With Rodney Smith.
It is so easy to think we are birthing the heart when actually we are reinforcing the mind. This is tricky work and the difference is poorly understood even among the more astute meditators. The key factor is the “I” and the effort the “I” exerts in finding something, like love, that seems to be missing. If love feels like a project “I” am working on for my benefit, then we can be sure it is coming from and reinforcing the mind’s idea of love. To find love within the heart, just be quiet, and incline the heart in that direction, not letting thoughts interfere with that inclination. Try it and see. Just be quiet and soft and incline your heart toward love and see what comes. We make love a mental construct so we can control it, but love pours through a vulnerable heart that is quiet and soft, and vulnerability frightens us. Remember, the heart does not have to be “made” to love or disciplined into kindness, but the mind does. Love is not missing, we are obstructing the love that is there.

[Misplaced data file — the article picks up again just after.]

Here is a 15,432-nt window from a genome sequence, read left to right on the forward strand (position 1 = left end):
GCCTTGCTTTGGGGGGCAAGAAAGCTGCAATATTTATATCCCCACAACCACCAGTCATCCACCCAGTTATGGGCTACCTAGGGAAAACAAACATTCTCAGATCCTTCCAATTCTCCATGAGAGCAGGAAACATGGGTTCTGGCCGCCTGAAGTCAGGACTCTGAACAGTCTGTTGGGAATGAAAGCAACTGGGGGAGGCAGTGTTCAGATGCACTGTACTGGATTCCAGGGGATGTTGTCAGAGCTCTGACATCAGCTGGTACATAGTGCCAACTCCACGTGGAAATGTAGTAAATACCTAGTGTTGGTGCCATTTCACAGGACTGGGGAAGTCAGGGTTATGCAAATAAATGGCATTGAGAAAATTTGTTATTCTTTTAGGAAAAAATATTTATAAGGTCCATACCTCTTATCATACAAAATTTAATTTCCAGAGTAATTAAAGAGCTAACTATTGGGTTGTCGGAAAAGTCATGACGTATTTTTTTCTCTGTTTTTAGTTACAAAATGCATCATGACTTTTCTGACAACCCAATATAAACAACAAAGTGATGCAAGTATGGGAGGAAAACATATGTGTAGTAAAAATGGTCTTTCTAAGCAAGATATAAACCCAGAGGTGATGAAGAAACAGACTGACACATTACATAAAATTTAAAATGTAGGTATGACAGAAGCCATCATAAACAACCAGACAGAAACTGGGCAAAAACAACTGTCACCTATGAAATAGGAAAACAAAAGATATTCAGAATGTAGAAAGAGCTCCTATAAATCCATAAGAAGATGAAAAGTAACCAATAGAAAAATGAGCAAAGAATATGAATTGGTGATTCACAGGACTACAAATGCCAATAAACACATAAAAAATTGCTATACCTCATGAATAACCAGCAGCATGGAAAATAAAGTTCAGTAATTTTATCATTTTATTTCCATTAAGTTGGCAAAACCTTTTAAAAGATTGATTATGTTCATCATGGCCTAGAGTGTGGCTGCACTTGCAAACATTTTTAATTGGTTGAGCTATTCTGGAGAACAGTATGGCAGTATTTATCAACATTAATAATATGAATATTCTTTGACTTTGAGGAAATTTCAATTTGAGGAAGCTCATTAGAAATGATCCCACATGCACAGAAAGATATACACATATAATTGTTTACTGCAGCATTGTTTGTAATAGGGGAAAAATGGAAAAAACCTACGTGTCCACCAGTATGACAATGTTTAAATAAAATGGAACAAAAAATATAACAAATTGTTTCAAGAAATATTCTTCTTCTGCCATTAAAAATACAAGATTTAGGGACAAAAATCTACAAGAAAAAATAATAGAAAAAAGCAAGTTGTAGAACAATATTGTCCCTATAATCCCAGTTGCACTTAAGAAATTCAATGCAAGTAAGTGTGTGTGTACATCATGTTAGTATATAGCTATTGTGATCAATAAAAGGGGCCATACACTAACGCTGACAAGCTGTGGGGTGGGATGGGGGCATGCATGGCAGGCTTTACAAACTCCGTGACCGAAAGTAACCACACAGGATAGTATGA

Begin to learn the difference between the language of the mind and the language of the heart. Take the heart qualities of patience, compassion, kindness, and sincerity. As the mind captures these qualities and they percolate through the ego, they turn respectively to waiting, pity, niceness, and seriousness. The mind makes these into measurable quantities and judges how you are doing compared to your goal. Take one of these four qualities, like patience, and start where you are, perhaps as an impatient person trying to become patient. Notice whether the effort to be patient is making you more impatient. To find patience you have to release yourself from phrases that keep you bonded to the mind like, “How am I doing?” “How much longer do I have to be patient?” Pity, the near enemy of compassion, is another example. Pity looks down from the safety of our own life, and says, “How awful. I am glad it is not me.” Go through a number of these heart qualities until you get a sense of how the mind distorts the heart.